Juno Completes Fifth Jupiter Flyby

Posted March 30, 2017

According to NASA, all of Juno's science instruments and the spacecraft's JunoCam were on during the flyby, collecting data that is now being returned to Earth.

The flyby was the first performed by Juno since NASA managers chose to keep the craft in its current orbit, scrapping plans to ratchet down into a tighter orbit that would take it by Jupiter once every two weeks.

NASA Juno probe's close encounters with Jupiter take place only once in every 53 days as the spacecraft is in a highly elliptical orbit around the planet.

Scott Bolton, the principal investigator of Juno from the Southwest Research Institute in San Antonio, stated that every time the spaceship approaches Jupiter's cloud tops, scientists can observe and find out more data which helps them develop a better understanding of this planet.

Part of Jupiter's 'string of pearls.' Juno captured this image with its JunoCam instrument on March 27, 2017.

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During the first encounter, Juno's instruments were deactivated, having as a sole objective the make-or-break engine burst. During these flybys, Juno will probe beneath the obscuring cloud cover of Jupiter and study the existence of a solid planetary core, map Jupiter's intense magnetic field, measure the amount of water and ammonia in the deep atmosphere, and explore the swirling clouds that form Jupiter's colorful, trademark atmosphere.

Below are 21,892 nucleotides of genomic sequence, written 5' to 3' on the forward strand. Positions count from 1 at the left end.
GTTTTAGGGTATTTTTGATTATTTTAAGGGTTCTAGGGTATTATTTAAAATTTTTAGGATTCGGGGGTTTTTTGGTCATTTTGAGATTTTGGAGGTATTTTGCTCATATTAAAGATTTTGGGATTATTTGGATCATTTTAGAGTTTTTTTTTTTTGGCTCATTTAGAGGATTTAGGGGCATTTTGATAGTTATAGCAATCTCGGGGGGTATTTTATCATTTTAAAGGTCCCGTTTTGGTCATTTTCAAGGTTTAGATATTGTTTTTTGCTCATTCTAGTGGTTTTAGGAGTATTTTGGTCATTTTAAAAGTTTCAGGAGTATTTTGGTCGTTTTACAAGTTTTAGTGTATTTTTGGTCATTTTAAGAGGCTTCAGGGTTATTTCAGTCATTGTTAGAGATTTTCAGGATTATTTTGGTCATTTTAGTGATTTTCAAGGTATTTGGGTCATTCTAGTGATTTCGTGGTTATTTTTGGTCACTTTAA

This new image, processed by amateur astronomer Roman Tkachenko, shows Jupiter's north pole in all its stormy glory.

. Since then, the probe has made several new discoveries about the planet's composition and cloud structure as well as its magnificent auroras and magnetic fields.

Jupiter's polar region. Juno acquired this JunoCam image on March 27, 2017.

Juno is the second spacecraft to orbit Jupiter, after the nuclear powered Galileo orbiter, which orbited from 1995 to 2003. It also slows Juno's exposure to harmful radiation, a known threat engineers have identified as most likely to eventually end the mission.

NASA planned to bring Juno into a closer orbit around Jupiter with a maneuver that would have brought the time it takes to circle the planet to 14 days, but a problem with two helium valves forced the space agency to scrap those plans in February. After completing its mission, Juno will be intentionally deorbited into Jupiter's atmosphere. Exactly what internal processes drive these storms is something the Juno mission team hopes to discover in the months ahead. It arrived in orbit around Jupiter on July 4, 2016.